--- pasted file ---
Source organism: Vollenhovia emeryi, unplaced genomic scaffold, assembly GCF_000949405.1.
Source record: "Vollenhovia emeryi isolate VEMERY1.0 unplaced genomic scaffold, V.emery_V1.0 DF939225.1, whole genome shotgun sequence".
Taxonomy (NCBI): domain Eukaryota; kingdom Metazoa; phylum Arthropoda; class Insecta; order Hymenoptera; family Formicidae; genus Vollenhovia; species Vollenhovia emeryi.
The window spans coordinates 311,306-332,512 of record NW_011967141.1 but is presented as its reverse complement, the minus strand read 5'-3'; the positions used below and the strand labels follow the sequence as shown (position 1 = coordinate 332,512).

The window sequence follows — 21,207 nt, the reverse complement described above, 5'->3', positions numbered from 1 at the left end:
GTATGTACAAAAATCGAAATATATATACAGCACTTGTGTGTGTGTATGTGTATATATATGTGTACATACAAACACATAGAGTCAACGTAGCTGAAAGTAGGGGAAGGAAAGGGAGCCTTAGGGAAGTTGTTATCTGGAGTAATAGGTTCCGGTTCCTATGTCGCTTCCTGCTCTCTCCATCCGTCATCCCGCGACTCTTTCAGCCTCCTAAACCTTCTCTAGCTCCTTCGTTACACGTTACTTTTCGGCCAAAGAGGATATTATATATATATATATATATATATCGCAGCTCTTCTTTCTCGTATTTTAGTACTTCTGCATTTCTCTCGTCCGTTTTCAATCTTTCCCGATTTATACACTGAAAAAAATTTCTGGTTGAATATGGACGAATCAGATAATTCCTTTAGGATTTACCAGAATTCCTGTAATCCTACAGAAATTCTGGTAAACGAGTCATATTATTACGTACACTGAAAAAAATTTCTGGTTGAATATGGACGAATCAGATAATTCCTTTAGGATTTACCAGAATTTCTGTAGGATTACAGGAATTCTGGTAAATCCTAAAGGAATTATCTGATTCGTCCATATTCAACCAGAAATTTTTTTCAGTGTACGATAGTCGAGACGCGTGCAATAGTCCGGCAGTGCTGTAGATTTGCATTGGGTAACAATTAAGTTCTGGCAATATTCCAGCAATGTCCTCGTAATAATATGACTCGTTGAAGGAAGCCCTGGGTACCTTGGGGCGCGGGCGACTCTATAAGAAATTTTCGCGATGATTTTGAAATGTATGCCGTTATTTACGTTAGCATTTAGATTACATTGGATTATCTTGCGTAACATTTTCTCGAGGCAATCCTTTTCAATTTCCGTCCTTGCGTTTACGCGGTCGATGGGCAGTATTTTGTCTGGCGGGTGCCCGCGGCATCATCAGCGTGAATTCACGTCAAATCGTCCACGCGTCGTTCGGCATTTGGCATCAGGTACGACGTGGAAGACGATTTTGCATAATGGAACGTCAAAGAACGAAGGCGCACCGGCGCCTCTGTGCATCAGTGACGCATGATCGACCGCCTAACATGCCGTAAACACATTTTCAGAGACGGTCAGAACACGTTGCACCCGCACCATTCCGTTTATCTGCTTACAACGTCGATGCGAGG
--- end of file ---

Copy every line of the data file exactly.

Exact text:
Source organism: Vollenhovia emeryi, unplaced genomic scaffold, assembly GCF_000949405.1.
Source record: "Vollenhovia emeryi isolate VEMERY1.0 unplaced genomic scaffold, V.emery_V1.0 DF939225.1, whole genome shotgun sequence".
Taxonomy (NCBI): domain Eukaryota; kingdom Metazoa; phylum Arthropoda; class Insecta; order Hymenoptera; family Formicidae; genus Vollenhovia; species Vollenhovia emeryi.
The window spans coordinates 311,306-332,512 of record NW_011967141.1 but is presented as its reverse complement, the minus strand read 5'-3'; the positions used below and the strand labels follow the sequence as shown (position 1 = coordinate 332,512).

The window sequence follows — 21,207 nt, the reverse complement described above, 5'->3', positions numbered from 1 at the left end:
GTATGTACAAAAATCGAAATATATATACAGCACTTGTGTGTGTGTATGTGTATATATATGTGTACATACAAACACATAGAGTCAACGTAGCTGAAAGTAGGGGAAGGAAAGGGAGCCTTAGGGAAGTTGTTATCTGGAGTAATAGGTTCCGGTTCCTATGTCGCTTCCTGCTCTCTCCATCCGTCATCCCGCGACTCTTTCAGCCTCCTAAACCTTCTCTAGCTCCTTCGTTACACGTTACTTTTCGGCCAAAGAGGATATTATATATATATATATATATATATCGCAGCTCTTCTTTCTCGTATTTTAGTACTTCTGCATTTCTCTCGTCCGTTTTCAATCTTTCCCGATTTATACACTGAAAAAAATTTCTGGTTGAATATGGACGAATCAGATAATTCCTTTAGGATTTACCAGAATTCCTGTAATCCTACAGAAATTCTGGTAAACGAGTCATATTATTACGTACACTGAAAAAAATTTCTGGTTGAATATGGACGAATCAGATAATTCCTTTAGGATTTACCAGAATTTCTGTAGGATTACAGGAATTCTGGTAAATCCTAAAGGAATTATCTGATTCGTCCATATTCAACCAGAAATTTTTTTCAGTGTACGATAGTCGAGACGCGTGCAATAGTCCGGCAGTGCTGTAGATTTGCATTGGGTAACAATTAAGTTCTGGCAATATTCCAGCAATGTCCTCGTAATAATATGACTCGTTGAAGGAAGCCCTGGGTACCTTGGGGCGCGGGCGACTCTATAAGAAATTTTCGCGATGATTTTGAAATGTATGCCGTTATTTACGTTAGCATTTAGATTACATTGGATTATCTTGCGTAACATTTTCTCGAGGCAATCCTTTTCAATTTCCGTCCTTGCGTTTACGCGGTCGATGGGCAGTATTTTGTCTGGCGGGTGCCCGCGGCATCATCAGCGTGAATTCACGTCAAATCGTCCACGCGTCGTTCGGCATTTGGCATCAGGTACGACGTGGAAGACGATTTTGCATAATGGAACGTCAAAGAACGAAGGCGCACCGGCGCCTCTGTGCATCAGTGACGCATGATCGACCGCCTAACATGCCGTAAACACATTTTCAGAGACGGTCAGAACACGTTGCACCCGCACCATTCCGTTTATCTGCTTACAACGTCGATGCGAGG